69 High Street East,
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The Borough Theatre opened as a live venue in 1909, designed by Messrs J. Fleming Davidson and C.D. James. By 1930 it had 1,100 seats in stalls and two balconies, but this was probably closer to 2,000 when opened. Two years after opening the original architects returned to design a projection room at the rear of the lower circle, with an oriel window and emergency escape routes on the side wall. It was marginally altered again in 1935 and then refurbished and altered in 1949 by the architectural firm Percy L. Browne and Harding.
The Borough Theatre was taken over by Gaumont British Theatres in 1928 and was renamed Gaumont in 1946. On closing in November 1960, it was converted to bingo and at some point reverted to the original name. Bingo ceased around the turn of the 21st century and an amusement arcade located in the former foyer continued for several more years. The building has been largely derelict since. It was under threat of redevelopment in 2009, and was demolished in early-2011. The empty plot of land has been grassed over when seen in October 2011.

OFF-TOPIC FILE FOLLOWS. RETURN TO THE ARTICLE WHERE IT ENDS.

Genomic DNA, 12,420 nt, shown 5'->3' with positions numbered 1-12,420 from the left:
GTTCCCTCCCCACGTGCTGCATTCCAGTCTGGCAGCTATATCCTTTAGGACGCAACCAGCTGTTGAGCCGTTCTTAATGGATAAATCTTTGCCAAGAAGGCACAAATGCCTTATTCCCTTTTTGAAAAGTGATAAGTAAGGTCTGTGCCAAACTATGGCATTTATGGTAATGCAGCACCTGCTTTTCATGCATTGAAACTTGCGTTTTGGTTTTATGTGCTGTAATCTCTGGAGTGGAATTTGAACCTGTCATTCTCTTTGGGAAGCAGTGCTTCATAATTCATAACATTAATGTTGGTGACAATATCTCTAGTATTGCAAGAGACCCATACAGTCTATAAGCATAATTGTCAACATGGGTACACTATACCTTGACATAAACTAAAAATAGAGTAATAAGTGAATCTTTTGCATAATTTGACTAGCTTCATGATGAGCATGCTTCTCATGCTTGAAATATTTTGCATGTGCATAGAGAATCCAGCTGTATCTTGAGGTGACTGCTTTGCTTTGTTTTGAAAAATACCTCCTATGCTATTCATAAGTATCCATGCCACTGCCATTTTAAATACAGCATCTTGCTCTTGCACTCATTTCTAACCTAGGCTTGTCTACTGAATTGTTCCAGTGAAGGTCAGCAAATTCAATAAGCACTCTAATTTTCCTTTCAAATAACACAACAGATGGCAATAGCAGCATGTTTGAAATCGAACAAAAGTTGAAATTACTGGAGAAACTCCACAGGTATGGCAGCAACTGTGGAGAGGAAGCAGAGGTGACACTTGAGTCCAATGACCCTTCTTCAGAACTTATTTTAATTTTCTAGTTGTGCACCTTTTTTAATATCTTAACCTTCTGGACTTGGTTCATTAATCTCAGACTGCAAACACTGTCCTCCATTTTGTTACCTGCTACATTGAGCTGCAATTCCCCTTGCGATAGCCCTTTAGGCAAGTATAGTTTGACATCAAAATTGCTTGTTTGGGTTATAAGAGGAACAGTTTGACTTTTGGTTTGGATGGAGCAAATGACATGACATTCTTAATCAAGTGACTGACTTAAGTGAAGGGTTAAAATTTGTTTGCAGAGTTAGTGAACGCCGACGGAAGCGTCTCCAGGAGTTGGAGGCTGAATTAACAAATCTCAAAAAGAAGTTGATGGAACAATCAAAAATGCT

Inside it was pretty much as built, the renovations and alterations being rather superficial in nature. There was a semi-circular box on either side of the proscenium and niches containing female statuettes. The acting area of the stage was approx 9.14metres square. There was one of the most insensitive false ceilings I can remember seeing, inserted at the lower edge of the second balcony, which cuts off the upper part of the proscenium and hides the decorated oval ceiling and gas burner completely. The lower balcony contained an abnormally pronounced saucer rake with the sides considerably higher than the centre.
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